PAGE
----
Aurion TRD's interior is flashy in red but compared to some of the 175 comments on the blog post by Toby Hagon in The Sydney Morning Herald's Drive section, it's tame.
Two days'-worth of comments bring up a diverse set of views from the frankly xenophobic, to the cliched (of the cardigan-and-slippers sort), to the enthusiastic, to the technical. Some people have a deep vein of car lore and in the blog they draw on it to either celebrate or savage Toyota's new 'beast'.
Which is manna for the automaker charged, as I mentioned yesterday, with having produced a car that's "got no soul". The religious theme used by Poland in his February video clip was apt. Toyota have answered the challenge but the cost (starting at just over $60,000 for the TRD) is a curse, I fear. They anticipate sales of 500 to 1000 annually.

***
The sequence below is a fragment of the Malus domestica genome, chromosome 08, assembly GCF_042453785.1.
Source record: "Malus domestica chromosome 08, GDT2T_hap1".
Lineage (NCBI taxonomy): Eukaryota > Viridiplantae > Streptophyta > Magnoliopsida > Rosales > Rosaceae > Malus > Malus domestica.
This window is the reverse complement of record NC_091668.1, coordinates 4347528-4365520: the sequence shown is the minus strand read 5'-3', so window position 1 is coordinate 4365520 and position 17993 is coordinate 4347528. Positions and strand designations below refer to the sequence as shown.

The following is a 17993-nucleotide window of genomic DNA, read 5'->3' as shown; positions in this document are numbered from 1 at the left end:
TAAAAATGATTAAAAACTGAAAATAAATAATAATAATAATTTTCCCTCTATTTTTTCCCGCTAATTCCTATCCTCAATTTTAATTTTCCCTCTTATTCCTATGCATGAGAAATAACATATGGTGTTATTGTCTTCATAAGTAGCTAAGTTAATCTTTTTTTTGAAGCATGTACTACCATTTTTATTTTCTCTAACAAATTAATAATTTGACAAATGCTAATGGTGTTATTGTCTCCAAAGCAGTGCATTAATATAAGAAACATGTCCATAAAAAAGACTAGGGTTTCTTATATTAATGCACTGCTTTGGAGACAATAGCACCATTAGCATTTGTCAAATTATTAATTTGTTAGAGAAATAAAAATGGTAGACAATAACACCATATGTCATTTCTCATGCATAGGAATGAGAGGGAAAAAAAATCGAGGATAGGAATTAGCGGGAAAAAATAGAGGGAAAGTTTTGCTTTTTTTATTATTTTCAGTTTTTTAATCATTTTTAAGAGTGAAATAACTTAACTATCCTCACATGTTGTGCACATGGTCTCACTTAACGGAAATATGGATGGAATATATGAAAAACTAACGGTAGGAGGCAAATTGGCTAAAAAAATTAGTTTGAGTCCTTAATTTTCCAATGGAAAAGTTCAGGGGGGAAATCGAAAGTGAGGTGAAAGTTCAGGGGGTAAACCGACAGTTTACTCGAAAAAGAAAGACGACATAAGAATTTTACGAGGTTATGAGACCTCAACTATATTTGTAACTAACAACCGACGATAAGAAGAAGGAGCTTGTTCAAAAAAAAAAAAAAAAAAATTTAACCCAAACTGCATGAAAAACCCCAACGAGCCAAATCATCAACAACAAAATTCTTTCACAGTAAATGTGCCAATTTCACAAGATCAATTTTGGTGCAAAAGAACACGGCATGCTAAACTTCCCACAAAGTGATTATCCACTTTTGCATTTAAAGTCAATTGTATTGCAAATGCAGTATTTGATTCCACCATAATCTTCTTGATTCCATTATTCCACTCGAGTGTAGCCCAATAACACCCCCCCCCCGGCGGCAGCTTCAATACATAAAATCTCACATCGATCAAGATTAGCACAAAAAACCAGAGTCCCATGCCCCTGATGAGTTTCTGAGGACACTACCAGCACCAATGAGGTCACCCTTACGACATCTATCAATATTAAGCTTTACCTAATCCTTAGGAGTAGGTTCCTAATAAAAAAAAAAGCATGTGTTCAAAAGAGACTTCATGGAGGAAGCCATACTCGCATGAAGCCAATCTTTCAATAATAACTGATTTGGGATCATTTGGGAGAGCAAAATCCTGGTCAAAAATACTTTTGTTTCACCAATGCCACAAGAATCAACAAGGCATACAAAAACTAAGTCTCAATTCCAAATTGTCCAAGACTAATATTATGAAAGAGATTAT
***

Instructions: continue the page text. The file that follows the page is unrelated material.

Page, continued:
Which means it's experimental. And statements by interviewed managers, who say they're not targeting Ford and Holden enthusiasts, are not credible. My model, the basic, $35,000 unit, is well-appointed and less likely to attract thieves than the TRD. But will it turn heads?
I remember, when opting for the Echo in 2005, I did a lot of scoping out the goodies on the streets of Sydney. The car popped out at me all over the place. Now it's the turn of the Yaris. And the Aurion. The style appeals and the stats reassure. Who will complain if it keeps performing reliably for years? Why complain about the resale value?
I think there are a lot of men out there who would love to drive one but don't want to make a choice they feel inclined, by tradition and bias, to avoid. For myself, I'm a dedicated Toyota fan and have been since I drove the first car I owned: a 1976 Corolla.
Where's my cardigan?